The mayor of Dunkirk has pleaded to the State to allow him to build a new humanitarian camp but he has been refused. The strategy of the State is to discourage refugees from settling in the north of France, and the methods used include physical and verbal abuse. Batons, boots, tear gas and pepper spray are used with regularity regardless of age or gender. Things are bad in Dunkirk but far worse in Calais. The mayor is further right in her politics and has little in the way of a humanitarian agenda.

Dunkirk Jungle
(Refugee Women’s Centre)

On Fridays the RWC team visit the Secours Catholique centre with clothes and hygiene items for the increasing number of women and girls in Calais. A team from Secours Catholique collect the women twice a week and bring them to the centre for a shower, meal and some safe social time. Here I met a 17-year-old Eritrean girl who mimed an event from that morning – a boot to her ribs and tear gas sprayed directly in her face as she slept – streaming eyes, nose, coughing and vomiting. She chose a scarf from a box of donations and I offered her a clean blanket and fresh socks before we went inside to share a coffee and chat.

“Take me to England with you, Mama. I would fit in one of those plastic things (on the car roof).” Her friend, silent and withdrawn, stared at her lap. She was 14.

An Iranian woman, a refugee herself 10 years ago, drives them back to “the Jungle”. The girls smile and wave to us as the van pulls away. I wake up every morning now, wondering where those girls are, whether they are safe or still sleeping out under the bushes, avoiding the unwanted attention of men and the boots and batons of the police.

When I’m not working in a spiritual gift shop and attempting to write magical stories for the children who stand wide eyed in front of my unicorn shelf, or editing copy for local businesses, I am either working  ‘on the ground’ with refugees in Calais and Dunkirk or editing the website and social media pages for the Refugee Women’s Centre.   I know the Editing module is no longer compulsory, and I am sure I would have avoided it if given the choice. But now I am so glad I did it. Taking a jumbled, typo-ridden piece of text that has been tapped out on a mobile phone from the passenger seat of a rickety van rattling down the motorway, and polishing it up, writer’s voice in tact, so it can be put online to raise awareness of the miserable plight of refugees in Europe, has made my struggles with that module well worth the effort.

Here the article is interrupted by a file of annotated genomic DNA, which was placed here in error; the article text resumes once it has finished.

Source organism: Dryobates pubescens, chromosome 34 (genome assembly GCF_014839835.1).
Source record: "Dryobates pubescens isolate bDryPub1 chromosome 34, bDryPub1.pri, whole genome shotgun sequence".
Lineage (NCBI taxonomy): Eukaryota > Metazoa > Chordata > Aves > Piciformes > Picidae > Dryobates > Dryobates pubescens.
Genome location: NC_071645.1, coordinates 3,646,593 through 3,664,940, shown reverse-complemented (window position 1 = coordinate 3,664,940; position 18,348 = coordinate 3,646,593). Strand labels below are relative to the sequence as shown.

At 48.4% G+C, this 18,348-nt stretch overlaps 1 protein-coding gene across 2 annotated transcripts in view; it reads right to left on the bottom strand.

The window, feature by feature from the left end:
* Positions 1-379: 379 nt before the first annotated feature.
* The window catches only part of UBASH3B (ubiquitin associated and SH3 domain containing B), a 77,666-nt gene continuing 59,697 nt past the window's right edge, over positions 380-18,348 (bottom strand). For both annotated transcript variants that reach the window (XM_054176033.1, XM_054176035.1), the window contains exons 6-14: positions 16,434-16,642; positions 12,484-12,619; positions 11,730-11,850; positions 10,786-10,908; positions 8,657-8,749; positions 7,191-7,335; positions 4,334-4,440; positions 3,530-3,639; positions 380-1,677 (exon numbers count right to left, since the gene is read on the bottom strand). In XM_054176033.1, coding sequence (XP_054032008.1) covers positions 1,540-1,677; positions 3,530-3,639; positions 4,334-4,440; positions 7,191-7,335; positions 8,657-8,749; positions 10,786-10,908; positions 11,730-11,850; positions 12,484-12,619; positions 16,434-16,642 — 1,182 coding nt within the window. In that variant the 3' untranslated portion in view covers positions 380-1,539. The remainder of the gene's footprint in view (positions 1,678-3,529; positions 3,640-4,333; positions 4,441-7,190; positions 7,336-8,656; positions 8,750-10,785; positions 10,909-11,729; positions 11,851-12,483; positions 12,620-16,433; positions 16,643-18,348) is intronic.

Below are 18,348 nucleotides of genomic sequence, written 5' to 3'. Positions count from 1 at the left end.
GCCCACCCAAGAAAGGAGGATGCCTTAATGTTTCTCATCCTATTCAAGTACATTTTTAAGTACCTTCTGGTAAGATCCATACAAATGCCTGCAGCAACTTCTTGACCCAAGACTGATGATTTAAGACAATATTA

One caravan – 7 Long and Short Term Volunteers – Student Living!!!
Refugee Women’s Centre Team October 2017

Staying in the Refugee Women’s Centre team caravan with the long-term volunteers was true student living – beans, Netflix, kittens and rap – a bit out of the box for a 60yr-old grandmother. I was surrounded by graduates and post graduates – intelligent, motivated women with strong, warm hearts and a determination to provide for the humanitarian needs of refugee women and children twenty miles across the Channel.

This is an ongoing experience for me. I go back and forward to France as and when I can. I would never have done so, however, if it hadn’t been for those conversations in a tutor’s office that fed my fascination for people’s lives and the possibility of facilitating those people in telling their stories. The latter remains a potential project for the future. But for now I am doing a TESOL course so I can teach English to the refugee women and children, and I am attempting, with difficulty, to learn a little Kurdish. As a writer, I volunteer, listen to stories, scribble notes and blog. In that way I can be a voice for those whose stories are rarely heard – men, women and children like us, but whose lives are nothing like ours.

by Sue Cooper